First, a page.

UNC study on NC teen support of smoking bans featured in U.S. News & World Report

A 2009 survey by UNC faculty of North Carolina middle and high schoolers found that 79 percent support smoke-free areas and other smoking bans.

The study, published in the Center for Disease Control's Preventing Chronic Disease: Public Health Research, Practice, and Policy, polled more than 7,000 12-to-19-year-old students on their support for smoke-free policies and legislation.

The study was undertaken by Kelly Kandra, PhD, formerly of UNC and now at Benedictine University. UNC Lineberger researchers Adam Goldstein, MD, MPH, director of UNC Tobacco Intervention Programs; Leah Ranney, PhD, project director of the Tobacco Research program and Anna McCullough, MSW, MSPH, project manager of the N.C. Cancer Hospital Nicotine Dependence Program were co-authors of the study.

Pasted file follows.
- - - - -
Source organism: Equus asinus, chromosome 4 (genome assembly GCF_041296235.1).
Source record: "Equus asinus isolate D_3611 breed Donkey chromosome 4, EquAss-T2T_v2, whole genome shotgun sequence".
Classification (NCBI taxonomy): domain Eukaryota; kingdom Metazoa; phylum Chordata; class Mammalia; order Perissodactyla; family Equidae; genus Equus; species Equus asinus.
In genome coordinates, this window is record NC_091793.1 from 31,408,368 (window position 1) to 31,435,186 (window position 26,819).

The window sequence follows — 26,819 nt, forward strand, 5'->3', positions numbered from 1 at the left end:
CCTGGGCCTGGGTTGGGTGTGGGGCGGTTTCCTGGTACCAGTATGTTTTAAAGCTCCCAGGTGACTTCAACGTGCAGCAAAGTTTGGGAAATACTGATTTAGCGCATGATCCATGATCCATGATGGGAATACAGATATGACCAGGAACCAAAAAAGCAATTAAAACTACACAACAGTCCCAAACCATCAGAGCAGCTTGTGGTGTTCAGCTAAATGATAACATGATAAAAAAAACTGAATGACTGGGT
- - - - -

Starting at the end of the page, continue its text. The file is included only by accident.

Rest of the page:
Nonsmokers showed the highest support for smoke-free initiatives, but smokers also showed support for policies restricting exposure to cigarette smoke in homes and for indoor workplaces and other public areas. 

The research was featured in U.S. News and World Report at the following link - http://health.usnews.com/health-news/news/articles/2013/01/09/most-teens-support-tough-smoking-bans-survey.

The study was funded by the N.C. Health and Wellness trust Fund Commission Independent Outcomes of Tobacco Initiatives contract.